DOD Civilians Assist Afghan Defense Agencies

WASHINGTON, June 7, 2011 — Civil­ians who work for the Defense Depart­ment are on the ground in Afghanistan, col­lab­o­rat­ing with coun­ter­parts there to build effec­tive defense insti­tu­tions, a defense offi­cial who heads the pro­gram said yes­ter­day.
Kel­ly Uribe, who directs the two-year Min­istry of Defense Advi­sors Pro­gram pilot effort estab­lished in 2010, works for the under­sec­re­tary of defense for pol­i­cy in the part­ner­ship strat­e­gy and sta­bil­i­ty oper­a­tions office.

Thir­ty-two advi­sors are in Afghanistan, and 27 more are in train­ing and will deploy in July, she told Amer­i­can Forces Press Ser­vice. Ulti­mate­ly, the pro­gram seeks to have 100 senior defense advi­sors in Afghanistan, Uribe added, with exper­tise in logis­tics and infra­struc­ture man­age­ment, per­son­nel and readi­ness man­age­ment, doc­trine train­ing, defense pol­i­cy, acqui­si­tion, edu­ca­tion and oth­er areas.

The advi­sor pro­gram, Uribe said, “is designed to make sure that we’re devel­op­ing well enough at the insti­tu­tion­al and min­istry lev­els [to sus­tain] all the invest­ments we’ve made at the oper­a­tional and tech­ni­cal lev­els.”

It’s sys­tems that keep things going, she said, echo­ing the words of Defense Sec­re­tary Robert M. Gates in a May/June 2010 For­eign Affairs mag­a­zine arti­cle.

“The Unit­ed States has made great strides in build­ing up the oper­a­tional capac­i­ty of its part­ners by train­ing and equip­ping troops and men­tor­ing them in the field,” Gates wrote.

“But there has not been enough atten­tion paid,” he added, “to build­ing the insti­tu­tion­al capac­i­ty [such as defense min­istries] or the human cap­i­tal [includ­ing lead­er­ship skills and atti­tudes] need­ed to sus­tain secu­ri­ty over the long term.”

Four ele­ments of the advi­sor pro­gram make it unique in the Defense Depart­ment, Uribe said. One of these is train­ing. A sev­en-week course includes five weeks in Wash­ing­ton for pro­fes­sion­al advi­sor train­ing, cul­tur­al aware­ness, coun­try famil­iar­iza­tion, lan­guage instruc­tion and senior-lev­el con­sul­ta­tions and brief­in­gs, and two weeks at Camp Atter­bury in Indi­ana for an eval­u­at­ed exer­cise.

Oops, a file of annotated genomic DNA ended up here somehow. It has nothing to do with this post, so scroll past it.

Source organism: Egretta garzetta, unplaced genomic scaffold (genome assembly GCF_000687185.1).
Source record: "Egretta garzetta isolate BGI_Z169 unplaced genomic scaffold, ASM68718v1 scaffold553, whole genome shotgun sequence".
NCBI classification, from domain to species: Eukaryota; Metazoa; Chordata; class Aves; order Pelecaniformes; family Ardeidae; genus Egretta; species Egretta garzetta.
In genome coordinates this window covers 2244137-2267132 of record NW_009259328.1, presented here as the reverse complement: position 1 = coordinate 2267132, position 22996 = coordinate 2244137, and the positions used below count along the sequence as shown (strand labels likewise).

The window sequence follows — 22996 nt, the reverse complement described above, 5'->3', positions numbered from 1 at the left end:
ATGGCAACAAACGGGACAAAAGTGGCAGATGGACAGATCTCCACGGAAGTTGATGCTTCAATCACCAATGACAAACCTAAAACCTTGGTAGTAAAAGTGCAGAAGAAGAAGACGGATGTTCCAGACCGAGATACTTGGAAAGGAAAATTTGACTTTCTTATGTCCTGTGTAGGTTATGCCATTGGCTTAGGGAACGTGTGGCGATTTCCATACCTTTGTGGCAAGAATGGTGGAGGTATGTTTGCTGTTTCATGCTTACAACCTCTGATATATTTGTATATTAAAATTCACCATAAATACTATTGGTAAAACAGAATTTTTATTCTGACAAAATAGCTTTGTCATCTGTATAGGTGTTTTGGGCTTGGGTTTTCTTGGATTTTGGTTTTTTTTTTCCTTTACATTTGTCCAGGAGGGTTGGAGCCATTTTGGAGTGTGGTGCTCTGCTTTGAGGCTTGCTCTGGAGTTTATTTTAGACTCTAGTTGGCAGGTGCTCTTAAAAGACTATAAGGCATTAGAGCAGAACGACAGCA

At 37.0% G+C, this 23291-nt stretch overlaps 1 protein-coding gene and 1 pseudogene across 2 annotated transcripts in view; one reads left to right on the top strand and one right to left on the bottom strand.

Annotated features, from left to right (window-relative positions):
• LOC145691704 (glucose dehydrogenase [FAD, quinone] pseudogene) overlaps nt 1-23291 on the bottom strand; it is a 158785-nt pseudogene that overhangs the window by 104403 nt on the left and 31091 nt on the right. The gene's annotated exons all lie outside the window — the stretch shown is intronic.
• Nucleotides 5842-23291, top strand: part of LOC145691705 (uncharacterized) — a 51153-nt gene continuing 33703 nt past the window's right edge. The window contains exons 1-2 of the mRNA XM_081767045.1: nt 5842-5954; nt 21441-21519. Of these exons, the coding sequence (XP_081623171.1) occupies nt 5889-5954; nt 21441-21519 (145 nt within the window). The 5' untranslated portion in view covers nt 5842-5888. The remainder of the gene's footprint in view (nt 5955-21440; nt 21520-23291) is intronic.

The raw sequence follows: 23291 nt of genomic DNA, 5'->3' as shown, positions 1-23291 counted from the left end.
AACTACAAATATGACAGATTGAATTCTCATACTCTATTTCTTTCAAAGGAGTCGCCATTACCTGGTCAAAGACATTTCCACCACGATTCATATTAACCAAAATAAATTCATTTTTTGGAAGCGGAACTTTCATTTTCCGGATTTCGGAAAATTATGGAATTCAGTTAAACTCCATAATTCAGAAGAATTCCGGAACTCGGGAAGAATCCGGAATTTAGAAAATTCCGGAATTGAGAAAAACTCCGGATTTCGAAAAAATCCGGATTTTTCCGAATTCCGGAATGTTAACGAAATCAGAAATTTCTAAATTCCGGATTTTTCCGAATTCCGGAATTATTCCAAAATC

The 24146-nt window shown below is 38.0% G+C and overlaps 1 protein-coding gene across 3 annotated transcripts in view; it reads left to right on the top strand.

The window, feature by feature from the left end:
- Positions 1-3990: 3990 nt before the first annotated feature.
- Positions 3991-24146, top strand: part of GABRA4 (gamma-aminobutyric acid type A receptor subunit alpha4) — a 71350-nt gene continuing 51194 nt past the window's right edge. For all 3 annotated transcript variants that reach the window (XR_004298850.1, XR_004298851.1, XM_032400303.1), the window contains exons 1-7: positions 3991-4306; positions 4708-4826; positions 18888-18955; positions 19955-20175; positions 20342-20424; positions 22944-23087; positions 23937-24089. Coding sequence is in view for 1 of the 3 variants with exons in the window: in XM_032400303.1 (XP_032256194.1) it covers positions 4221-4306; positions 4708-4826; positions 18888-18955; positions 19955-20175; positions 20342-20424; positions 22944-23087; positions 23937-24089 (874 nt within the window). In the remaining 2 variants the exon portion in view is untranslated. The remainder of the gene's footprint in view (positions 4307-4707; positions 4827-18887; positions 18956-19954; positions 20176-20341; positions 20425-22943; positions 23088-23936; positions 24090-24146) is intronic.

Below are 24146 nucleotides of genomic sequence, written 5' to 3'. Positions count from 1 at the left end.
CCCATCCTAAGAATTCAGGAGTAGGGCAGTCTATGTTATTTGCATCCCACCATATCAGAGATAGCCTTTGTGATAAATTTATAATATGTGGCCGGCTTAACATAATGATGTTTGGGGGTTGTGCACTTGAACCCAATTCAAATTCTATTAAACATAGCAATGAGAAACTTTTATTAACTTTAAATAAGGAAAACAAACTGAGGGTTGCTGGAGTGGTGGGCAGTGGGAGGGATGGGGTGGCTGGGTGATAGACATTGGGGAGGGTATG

Three oth­er ele­ments are:
— Back­fill: The pro­gram has fund­ing to pay the par­ent orga­ni­za­tion to hire a tem­po­rary replace­ment for the deploy­ing senior man­ag­er;
— Reach­back: Advi­sors can use their own con­tacts and call on experts from their par­ent orga­ni­za­tions to help with the mis­sion in Afghanistan; and,
— Part­ner­ship: The long-term goal is to estab­lish an ongo­ing part­ner­ship between the Defense Depart­ment in the Unit­ed States and Afghanistan’s defense min­istry.

“At the same time that we’re under­tak­ing to build these effec­tive and account­able defense insti­tu­tions for our part­ners,” Uribe said, “we’re expand­ing pro­fes­sion­al oppor­tu­ni­ties for our senior DOD civil­ians, pro­vid­ing them a lot of addi­tion­al train­ing that we believe they’re going to bring back to their own orga­ni­za­tions.”

Richard A. Pol­litt, one of those senior civil­ians, is direc­tor of logis­tics at the U.S. Army Gar­ri­son in Bam­burg, Ger­many. He is a logis­tics expert who has been on the ground in Afghanistan for 11 months and who just extend­ed his stay for anoth­er four months.

“I want­ed to see some of these process­es and sys­tems that we worked so hard to put in place come to fruition,” he said.

Pol­litt is the senior civil­ian advi­sor to Afghan Maj. Gen. Tim­or Shah, chief of logis­tics at Afghanistan’s inte­ri­or min­istry.